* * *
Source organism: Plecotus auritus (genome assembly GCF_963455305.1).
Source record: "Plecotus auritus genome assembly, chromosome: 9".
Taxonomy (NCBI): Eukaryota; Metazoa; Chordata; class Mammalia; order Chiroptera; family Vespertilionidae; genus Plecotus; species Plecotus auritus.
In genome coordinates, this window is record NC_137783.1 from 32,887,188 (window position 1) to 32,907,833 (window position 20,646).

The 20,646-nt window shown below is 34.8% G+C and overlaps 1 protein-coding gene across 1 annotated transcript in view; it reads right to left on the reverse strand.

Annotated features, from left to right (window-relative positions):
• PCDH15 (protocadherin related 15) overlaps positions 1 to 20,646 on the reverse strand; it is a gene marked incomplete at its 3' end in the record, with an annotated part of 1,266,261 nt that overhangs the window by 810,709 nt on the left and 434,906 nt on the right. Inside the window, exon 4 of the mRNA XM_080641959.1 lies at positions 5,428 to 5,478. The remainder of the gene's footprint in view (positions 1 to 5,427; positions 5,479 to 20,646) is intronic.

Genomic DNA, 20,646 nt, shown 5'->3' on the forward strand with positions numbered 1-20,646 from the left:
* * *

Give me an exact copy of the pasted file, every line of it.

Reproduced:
Source organism: Plecotus auritus (genome assembly GCF_963455305.1).
Source record: "Plecotus auritus genome assembly, chromosome: 9".
Taxonomy (NCBI): Eukaryota; Metazoa; Chordata; class Mammalia; order Chiroptera; family Vespertilionidae; genus Plecotus; species Plecotus auritus.
In genome coordinates, this window is record NC_137783.1 from 32,887,188 (window position 1) to 32,907,833 (window position 20,646).

The 20,646-nt window shown below is 34.8% G+C and overlaps 1 protein-coding gene across 1 annotated transcript in view; it reads right to left on the reverse strand.

Annotated features, from left to right (window-relative positions):
• PCDH15 (protocadherin related 15) overlaps positions 1 to 20,646 on the reverse strand; it is a gene marked incomplete at its 3' end in the record, with an annotated part of 1,266,261 nt that overhangs the window by 810,709 nt on the left and 434,906 nt on the right. Inside the window, exon 4 of the mRNA XM_080641959.1 lies at positions 5,428 to 5,478. The remainder of the gene's footprint in view (positions 1 to 5,427; positions 5,479 to 20,646) is intronic.

Genomic DNA, 20,646 nt, shown 5'->3' on the forward strand with positions numbered 1-20,646 from the left: